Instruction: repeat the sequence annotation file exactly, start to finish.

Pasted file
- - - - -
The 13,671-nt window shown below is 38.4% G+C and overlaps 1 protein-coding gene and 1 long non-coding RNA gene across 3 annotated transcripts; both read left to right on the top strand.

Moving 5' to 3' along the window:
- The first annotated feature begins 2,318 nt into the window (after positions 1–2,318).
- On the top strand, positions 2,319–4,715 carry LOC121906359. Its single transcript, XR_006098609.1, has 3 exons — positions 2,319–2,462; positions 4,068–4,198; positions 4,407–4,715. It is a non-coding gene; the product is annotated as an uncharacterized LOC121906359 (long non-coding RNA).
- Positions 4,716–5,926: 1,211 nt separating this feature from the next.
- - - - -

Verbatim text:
The 13,671-nt window shown below is 38.4% G+C and overlaps 1 protein-coding gene and 1 long non-coding RNA gene across 3 annotated transcripts; both read left to right on the top strand.

Moving 5' to 3' along the window:
- The first annotated feature begins 2,318 nt into the window (after positions 1–2,318).
- On the top strand, positions 2,319–4,715 carry LOC121906359. Its single transcript, XR_006098609.1, has 3 exons — positions 2,319–2,462; positions 4,068–4,198; positions 4,407–4,715. It is a non-coding gene; the product is annotated as an uncharacterized LOC121906359 (long non-coding RNA).
- Positions 4,716–5,926: 1,211 nt separating this feature from the next.